Our results indicated that the duration of diagnostic delay had no significant effect on the outcome of patients with CRC. We suggest that the most important determinant of the duration of diagnostic delay is the biological profile of the tumor. However, it remains the responsibility of community health centers and authorities to minimize diagnostic delays in patients with CRC and to implement initiatives that improve early diagnosis and provide better outcomes.

Peer Review reports

Introduction

Colorectal cancer (CRC) is one of the most common cancers and a leading cause of cancer deaths in Europe [1]. Although the 5-year overall survival rate in Europe has improved during recent decades, these survival rates are still only about 60%, indicating a need for improvement [2]. The prognosis of a patient with CRC depends on the stage at diagnosis, and many health organizations have therefore recently focused on early diagnosis patients with symptomatic CRC. Population awareness campaigns and urgent referrals are the main initiatives used to increase the early detection of symptomatic CRC [3, 4]. Despite efforts to reduce the time from the onset of first symptoms to diagnosis and after more than four decades of research on this subject, controversy remains about the relationship of the time from symptom onset to diagnosis with survival of patients with CRC [5,6,7].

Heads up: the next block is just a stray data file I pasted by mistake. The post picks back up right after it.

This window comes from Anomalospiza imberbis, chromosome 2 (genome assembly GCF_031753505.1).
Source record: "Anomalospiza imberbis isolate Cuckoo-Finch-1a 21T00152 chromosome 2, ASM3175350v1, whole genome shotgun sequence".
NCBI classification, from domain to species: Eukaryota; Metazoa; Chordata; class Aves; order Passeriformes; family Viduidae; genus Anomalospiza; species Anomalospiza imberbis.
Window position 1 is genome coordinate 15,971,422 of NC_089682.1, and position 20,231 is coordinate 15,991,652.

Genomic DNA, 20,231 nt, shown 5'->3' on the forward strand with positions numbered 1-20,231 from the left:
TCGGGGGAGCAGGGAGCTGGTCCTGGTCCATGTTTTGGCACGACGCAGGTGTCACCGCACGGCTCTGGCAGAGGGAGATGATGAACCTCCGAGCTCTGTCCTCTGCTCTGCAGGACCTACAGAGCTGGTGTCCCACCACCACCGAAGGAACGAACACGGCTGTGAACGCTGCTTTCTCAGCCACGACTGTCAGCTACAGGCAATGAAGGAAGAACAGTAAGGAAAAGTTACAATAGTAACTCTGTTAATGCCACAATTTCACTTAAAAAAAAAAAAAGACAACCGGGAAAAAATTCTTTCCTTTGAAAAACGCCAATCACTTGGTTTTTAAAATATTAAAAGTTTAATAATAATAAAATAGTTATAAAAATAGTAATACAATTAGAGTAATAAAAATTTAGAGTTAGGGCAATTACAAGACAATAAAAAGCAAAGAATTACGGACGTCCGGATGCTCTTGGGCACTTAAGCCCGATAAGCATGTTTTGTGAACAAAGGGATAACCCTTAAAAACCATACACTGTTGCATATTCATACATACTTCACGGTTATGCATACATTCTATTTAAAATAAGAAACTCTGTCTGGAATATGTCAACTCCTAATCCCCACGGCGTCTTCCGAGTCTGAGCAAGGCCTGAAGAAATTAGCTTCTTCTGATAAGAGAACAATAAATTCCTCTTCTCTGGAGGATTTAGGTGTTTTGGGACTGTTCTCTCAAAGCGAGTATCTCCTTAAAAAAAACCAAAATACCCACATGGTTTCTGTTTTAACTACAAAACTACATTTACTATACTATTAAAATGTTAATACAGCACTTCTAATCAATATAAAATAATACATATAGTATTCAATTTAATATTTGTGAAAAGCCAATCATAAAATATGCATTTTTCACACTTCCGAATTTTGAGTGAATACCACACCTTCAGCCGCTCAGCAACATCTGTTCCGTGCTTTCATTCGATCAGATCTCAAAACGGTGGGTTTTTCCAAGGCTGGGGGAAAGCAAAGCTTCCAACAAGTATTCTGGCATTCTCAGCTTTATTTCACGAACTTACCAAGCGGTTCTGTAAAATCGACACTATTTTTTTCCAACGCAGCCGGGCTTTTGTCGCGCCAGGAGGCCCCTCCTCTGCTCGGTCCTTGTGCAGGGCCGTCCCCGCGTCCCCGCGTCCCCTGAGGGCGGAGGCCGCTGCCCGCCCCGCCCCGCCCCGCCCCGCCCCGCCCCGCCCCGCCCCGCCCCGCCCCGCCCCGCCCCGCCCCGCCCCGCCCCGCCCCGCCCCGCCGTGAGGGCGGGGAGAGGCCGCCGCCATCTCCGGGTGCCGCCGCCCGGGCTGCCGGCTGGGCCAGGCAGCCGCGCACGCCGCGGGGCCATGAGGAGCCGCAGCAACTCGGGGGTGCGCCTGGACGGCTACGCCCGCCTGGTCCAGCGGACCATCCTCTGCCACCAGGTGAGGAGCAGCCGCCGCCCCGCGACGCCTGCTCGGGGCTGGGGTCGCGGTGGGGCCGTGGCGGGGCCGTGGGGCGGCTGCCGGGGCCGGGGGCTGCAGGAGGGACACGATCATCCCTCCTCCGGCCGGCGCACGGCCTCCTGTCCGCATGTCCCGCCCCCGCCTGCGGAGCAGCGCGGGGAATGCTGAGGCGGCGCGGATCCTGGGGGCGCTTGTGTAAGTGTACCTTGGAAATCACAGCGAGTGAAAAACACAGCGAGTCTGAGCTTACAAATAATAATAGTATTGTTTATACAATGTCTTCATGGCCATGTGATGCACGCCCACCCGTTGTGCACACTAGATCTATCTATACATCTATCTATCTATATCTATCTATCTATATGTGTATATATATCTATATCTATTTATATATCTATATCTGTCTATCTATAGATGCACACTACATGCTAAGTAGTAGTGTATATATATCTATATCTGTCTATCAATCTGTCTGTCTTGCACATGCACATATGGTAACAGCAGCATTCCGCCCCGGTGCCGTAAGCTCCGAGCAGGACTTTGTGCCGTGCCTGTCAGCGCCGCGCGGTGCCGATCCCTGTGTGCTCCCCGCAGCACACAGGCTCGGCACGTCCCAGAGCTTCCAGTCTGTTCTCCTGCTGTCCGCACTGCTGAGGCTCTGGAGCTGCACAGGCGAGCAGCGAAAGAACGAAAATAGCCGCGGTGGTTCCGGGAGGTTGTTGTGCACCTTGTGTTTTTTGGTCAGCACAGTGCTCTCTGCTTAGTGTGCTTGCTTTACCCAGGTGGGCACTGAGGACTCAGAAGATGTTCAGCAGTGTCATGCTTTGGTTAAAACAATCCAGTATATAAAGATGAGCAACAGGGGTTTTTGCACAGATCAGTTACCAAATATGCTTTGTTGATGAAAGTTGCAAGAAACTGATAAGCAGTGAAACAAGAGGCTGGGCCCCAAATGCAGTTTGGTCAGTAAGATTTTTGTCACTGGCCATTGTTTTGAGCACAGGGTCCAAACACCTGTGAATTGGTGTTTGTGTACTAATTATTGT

Some indirect evidence suggested that a long diagnostic interval was associated with poor survival of these patients [7]. However, two systematic reviews that analyzed the relationship of the time from symptom onset to diagnosis with tumor stage and with patient survival found no significant associations [8, 9]. A more recent systematic review that included new studies published up to November 2013 [10] also did not resolve this issue. In particular, this more recent publication [10] identified some studies which reported that a long time from symptom onset to diagnosis was associated with poor survival; some studies which reported that a short diagnostic delay was associated with poor survival, and other studies that found no relationship between time from symptom onset to diagnosis and survival.